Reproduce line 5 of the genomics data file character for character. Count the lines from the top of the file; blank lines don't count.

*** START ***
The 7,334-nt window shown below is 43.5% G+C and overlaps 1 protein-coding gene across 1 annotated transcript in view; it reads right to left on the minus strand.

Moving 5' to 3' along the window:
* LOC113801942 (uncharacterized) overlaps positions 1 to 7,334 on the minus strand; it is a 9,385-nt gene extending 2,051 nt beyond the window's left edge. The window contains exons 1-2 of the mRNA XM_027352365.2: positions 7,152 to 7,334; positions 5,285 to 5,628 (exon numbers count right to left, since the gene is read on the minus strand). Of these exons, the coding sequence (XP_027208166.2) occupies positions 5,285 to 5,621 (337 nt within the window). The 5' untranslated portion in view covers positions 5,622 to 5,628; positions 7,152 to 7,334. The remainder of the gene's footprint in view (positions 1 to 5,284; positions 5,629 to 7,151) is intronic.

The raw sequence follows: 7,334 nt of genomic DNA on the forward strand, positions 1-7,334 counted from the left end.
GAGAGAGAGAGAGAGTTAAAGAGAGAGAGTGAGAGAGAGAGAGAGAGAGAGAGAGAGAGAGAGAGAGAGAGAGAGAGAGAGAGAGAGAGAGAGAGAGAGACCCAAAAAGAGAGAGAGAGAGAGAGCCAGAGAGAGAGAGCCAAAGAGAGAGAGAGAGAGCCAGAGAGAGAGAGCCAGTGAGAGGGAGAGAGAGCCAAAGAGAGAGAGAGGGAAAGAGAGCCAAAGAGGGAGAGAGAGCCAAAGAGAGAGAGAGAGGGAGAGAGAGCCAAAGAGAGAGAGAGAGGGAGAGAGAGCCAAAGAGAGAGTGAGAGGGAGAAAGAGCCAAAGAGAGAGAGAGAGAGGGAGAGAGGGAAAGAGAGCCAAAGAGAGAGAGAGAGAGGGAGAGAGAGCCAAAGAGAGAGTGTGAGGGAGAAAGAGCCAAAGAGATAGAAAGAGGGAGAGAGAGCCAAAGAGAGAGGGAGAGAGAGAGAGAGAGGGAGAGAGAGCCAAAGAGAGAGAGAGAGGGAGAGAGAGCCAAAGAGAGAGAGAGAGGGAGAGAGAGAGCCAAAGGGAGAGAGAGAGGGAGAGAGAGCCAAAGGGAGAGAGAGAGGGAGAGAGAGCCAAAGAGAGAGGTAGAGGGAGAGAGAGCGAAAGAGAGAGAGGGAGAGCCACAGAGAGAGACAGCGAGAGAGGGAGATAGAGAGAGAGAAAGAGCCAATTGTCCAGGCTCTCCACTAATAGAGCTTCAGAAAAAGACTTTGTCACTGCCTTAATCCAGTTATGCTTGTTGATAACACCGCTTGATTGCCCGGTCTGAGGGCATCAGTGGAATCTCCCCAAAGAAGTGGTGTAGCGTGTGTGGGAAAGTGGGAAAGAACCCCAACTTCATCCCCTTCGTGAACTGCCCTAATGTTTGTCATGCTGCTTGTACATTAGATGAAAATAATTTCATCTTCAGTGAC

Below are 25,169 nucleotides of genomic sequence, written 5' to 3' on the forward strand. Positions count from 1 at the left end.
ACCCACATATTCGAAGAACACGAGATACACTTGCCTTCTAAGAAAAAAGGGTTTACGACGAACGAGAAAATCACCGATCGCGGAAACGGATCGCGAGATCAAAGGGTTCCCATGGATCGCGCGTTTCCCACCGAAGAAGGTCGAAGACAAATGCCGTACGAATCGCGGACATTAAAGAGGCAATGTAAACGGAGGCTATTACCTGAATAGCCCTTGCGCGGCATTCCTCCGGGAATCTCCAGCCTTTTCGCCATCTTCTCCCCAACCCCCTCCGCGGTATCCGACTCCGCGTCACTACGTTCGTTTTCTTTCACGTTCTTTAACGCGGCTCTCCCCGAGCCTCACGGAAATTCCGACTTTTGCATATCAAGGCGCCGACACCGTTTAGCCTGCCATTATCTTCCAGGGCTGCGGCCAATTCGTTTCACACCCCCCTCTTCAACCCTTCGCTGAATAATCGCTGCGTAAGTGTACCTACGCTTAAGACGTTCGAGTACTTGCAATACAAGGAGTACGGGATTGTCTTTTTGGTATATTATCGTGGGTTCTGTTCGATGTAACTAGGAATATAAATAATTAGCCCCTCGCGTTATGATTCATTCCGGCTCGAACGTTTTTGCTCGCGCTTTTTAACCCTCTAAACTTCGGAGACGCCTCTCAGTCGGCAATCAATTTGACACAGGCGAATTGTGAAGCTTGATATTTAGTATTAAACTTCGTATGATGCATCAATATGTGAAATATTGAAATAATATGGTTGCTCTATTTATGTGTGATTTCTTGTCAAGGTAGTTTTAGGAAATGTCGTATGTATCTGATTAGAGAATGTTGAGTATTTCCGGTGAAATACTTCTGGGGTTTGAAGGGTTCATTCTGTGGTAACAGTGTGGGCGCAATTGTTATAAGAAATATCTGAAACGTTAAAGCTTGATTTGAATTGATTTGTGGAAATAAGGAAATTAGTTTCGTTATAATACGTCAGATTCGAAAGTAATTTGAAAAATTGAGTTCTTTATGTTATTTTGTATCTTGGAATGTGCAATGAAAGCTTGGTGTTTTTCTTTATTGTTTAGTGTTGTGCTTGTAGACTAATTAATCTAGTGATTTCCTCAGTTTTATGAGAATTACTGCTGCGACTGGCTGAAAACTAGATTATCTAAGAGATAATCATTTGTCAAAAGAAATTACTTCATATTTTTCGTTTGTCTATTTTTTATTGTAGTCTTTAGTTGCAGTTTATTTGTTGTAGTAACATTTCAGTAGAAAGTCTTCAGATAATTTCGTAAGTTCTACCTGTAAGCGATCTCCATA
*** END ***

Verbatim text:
GAGAGAGAGAGAGAGTTAAAGAGAGAGAGTGAGAGAGAGAGAGAGAGAGAGAGAGAGAGAGAGAGAGAGAGAGAGAGAGAGAGAGAGAGAGAGAGAGAGACCCAAAAAGAGAGAGAGAGAGAGAGCCAGAGAGAGAGAGCCAAAGAGAGAGAGAGAGAGCCAGAGAGAGAGAGCCAGTGAGAGGGAGAGAGAGCCAAAGAGAGAGAGAGGGAAAGAGAGCCAAAGAGGGAGAGAGAGCCAAAGAGAGAGAGAGAGGGAGAGAGAGCCAAAGAGAGAGAGAGAGGGAGAGAGAGCCAAAGAGAGAGTGAGAGGGAGAAAGAGCCAAAGAGAGAGAGAGAGAGGGAGAGAGGGAAAGAGAGCCAAAGAGAGAGAGAGAGAGGGAGAGAGAGCCAAAGAGAGAGTGTGAGGGAGAAAGAGCCAAAGAGATAGAAAGAGGGAGAGAGAGCCAAAGAGAGAGGGAGAGAGAGAGAGAGAGGGAGAGAGAGCCAAAGAGAGAGAGAGAGGGAGAGAGAGCCAAAGAGAGAGAGAGAGGGAGAGAGAGAGCCAAAGGGAGAGAGAGAGGGAGAGAGAGCCAAAGGGAGAGAGAGAGGGAGAGAGAGCCAAAGAGAGAGGTAGAGGGAGAGAGAGCGAAAGAGAGAGAGGGAGAGCCACAGAGAGAGACAGCGAGAGAGGGAGATAGAGAGAGAGAAAGAGCCAATTGTCCAGGCTCTCCACTAATAGAGCTTCAGAAAAAGACTTTGTCACTGCCTTAATCCAGTTATGCTTGTTGATAACACCGCTTGATTGCCCGGTCTGAGGGCATCAGTGGAATCTCCCCAAAGAAGTGGTGTAGCGTGTGTGGGAAAGTGGGAAAGAACCCCAACTTCATCCCCTTCGTGAACTGCCCTAATGTTTGTCATGCTGCTTGTACATTAGATGAAAATAATTTCATCTTCAGTGAC